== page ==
The overall goal of this proposal is to improve the chronic performance of intracortical recording microelectrodes using a targeted drug-delivery approach. Microelectrode-based devices have the potential to resolve many challenges in rehabilitation for Veterans with paralysis and/or amputation. Notably, brain-computer interface (BCI) endeavors within the VA have provided patients the ability to control electromechanical or neuromuscular prostheses using ?thoughts? or signals from their motor cortex. BCIs are further being extended by researchers at the VA to restore the sensation of touch by integrating sensors and stimulators into mechanical prosthetic limbs.3-5 While the promises of intracortical microelectrode interfaces are significant, the devices suffer from a key challenge: long term stability and functionality. The failure modes are multifaceted, but a substantial component is attributed to vascular trauma from implantation that initiates bleeding and a prolonged biological response, including inflammation which leads to significant reduction in healthy neurons near recording contacts. Several FDA-approved drugs have demonstrated the ability to reduce the biological inflammatory response and augment microelectrode recording performance in rodents. However, due to limitations of pharmacokinetics and pharmacodynamics, most of the agents reach the implant site in relatively low concentrations, limiting the magnitude of effect and/or requiring frequent dosages to attain meaningful results. Additionally, in the case of steroids and antibiotics, long-term systemic administration is contraindicated due to side effects on peripheral systems. Leveraging a platelet-inspired drug delivery platform currently undergoing commercialization, we have engineered a method for targeting drugs specifically to the microelectrode implantation site. Localizing the drug to the microelectrode site will reduce the systemically administered dose, while minimizing the payload delivered to peripheral organs, e.g., liver and kidneys. During this study, we will focus on delivering the drug, dexamethasone (Dex), which is a potent glucocorticoid steroidal anti-inflammatory drug. While we have demonstrated the ability to target the microelectrode with drug-loaded nanoparticles, further optimization of dosing with Dex and characterization of chronic recordings are needed. Our objective is to establish a safe and effective drug-delivery platform for localized therapy to improve chronic BCI performance. We hypothesize that administration of targeted dexamethasone-loaded nanoparticles (Dex-NPs) will prevent chronic scarring and neurodegeneration associated with improved chronic recording quality of intracortical microelectrodes and associated motor-behavioral function. If proven effective, the platform may be further developed and characterized to release other pharmaceutical payloads that have unique or complementary effects on the system. Additionally since the delivery platform is being commercialized, there is increased potential for scaling the technology to human application.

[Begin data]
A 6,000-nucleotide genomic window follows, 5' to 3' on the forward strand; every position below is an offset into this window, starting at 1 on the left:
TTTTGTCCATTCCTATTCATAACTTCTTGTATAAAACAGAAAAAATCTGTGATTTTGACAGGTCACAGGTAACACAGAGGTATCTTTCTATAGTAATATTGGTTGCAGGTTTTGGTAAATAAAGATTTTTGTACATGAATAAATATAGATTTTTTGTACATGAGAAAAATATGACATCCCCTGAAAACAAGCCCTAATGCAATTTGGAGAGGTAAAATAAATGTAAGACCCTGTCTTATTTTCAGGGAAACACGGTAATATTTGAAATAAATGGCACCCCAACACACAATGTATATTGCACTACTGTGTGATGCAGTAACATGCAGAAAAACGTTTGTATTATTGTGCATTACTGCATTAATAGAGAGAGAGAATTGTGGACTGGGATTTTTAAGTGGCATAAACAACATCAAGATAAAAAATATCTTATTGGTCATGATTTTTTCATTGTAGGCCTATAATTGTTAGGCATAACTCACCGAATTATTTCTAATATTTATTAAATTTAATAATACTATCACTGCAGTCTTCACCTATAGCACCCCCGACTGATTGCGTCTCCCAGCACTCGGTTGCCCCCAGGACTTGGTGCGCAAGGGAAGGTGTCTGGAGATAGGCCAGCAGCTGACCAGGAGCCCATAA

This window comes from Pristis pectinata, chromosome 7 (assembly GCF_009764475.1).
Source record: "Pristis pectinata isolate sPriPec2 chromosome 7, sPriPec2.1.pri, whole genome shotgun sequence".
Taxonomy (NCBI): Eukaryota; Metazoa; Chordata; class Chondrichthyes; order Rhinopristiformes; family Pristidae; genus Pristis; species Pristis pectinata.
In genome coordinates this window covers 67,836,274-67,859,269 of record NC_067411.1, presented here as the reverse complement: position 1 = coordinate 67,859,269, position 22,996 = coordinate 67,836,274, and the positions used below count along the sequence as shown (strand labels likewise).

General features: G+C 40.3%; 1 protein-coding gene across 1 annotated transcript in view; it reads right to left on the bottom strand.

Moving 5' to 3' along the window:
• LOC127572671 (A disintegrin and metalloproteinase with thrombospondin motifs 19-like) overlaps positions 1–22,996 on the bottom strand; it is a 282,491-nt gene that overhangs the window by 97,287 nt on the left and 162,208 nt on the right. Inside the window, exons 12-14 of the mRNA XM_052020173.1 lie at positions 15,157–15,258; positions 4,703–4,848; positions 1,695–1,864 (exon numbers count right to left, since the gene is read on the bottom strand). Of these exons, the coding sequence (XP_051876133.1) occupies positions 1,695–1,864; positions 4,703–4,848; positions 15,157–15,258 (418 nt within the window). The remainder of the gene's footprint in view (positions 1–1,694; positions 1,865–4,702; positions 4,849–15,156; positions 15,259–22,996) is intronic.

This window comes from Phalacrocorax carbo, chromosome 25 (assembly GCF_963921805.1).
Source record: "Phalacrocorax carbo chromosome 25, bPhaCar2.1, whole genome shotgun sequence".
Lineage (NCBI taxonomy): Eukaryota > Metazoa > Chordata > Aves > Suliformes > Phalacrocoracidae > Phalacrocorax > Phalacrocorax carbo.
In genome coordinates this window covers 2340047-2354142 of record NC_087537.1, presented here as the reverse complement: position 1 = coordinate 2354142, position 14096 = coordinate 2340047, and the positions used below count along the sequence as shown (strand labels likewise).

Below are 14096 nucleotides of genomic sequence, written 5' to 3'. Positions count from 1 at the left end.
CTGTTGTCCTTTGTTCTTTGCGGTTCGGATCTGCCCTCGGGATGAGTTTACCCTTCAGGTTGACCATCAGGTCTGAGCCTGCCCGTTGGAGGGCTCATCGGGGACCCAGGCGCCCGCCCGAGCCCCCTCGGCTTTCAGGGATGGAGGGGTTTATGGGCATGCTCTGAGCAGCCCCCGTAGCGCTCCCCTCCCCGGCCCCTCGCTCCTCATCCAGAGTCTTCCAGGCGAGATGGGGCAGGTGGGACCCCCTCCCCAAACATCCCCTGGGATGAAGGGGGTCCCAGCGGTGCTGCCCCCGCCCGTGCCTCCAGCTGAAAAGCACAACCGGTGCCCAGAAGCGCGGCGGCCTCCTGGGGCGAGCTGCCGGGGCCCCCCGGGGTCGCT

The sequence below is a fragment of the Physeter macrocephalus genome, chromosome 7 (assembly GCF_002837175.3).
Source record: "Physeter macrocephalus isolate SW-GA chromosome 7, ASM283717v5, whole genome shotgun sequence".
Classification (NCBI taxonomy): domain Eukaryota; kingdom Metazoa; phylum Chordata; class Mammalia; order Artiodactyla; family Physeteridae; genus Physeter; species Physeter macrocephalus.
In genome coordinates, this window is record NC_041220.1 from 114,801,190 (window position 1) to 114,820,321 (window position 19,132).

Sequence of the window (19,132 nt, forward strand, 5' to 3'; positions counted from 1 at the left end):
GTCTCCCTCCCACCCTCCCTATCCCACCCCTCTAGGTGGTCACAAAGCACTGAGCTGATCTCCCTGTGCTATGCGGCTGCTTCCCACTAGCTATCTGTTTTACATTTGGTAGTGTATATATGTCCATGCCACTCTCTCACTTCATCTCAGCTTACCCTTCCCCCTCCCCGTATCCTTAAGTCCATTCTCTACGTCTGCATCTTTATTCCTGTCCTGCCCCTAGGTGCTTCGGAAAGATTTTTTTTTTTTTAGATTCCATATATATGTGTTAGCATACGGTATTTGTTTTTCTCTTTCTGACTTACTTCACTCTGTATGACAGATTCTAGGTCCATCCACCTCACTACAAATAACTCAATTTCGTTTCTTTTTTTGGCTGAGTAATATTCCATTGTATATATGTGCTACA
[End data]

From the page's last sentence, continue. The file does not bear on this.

Implanted medical devices in the central nervous system (CNS) are used for a number of current and future applications including control of tremor (Parkinson?s disease, ~60,000 Veterans?), pain block/relief (chronic pain, >30 million US?), shunting cerebrospinal fluid (hydrocephalous, ~24,000 Veterans?), and brain-controlled prostheses (spinal cord injury paralysis, ~50,000 Veterans?), among others (?: prevalence). Chronic inflammation may reduce the longevity and performance of CNS-implanted devices. The proposed research plan focuses on advancing one such technology, intracortical microelectrodes for brain-computer interface (BCI) controlled prostheses, which are particularly sensitive to inflammation. The project seeks to mitigate the inflammatory response to enable long-term use of BCI microelectrodes to restore functional limb movement and improve quality of life for paralyzed Veterans.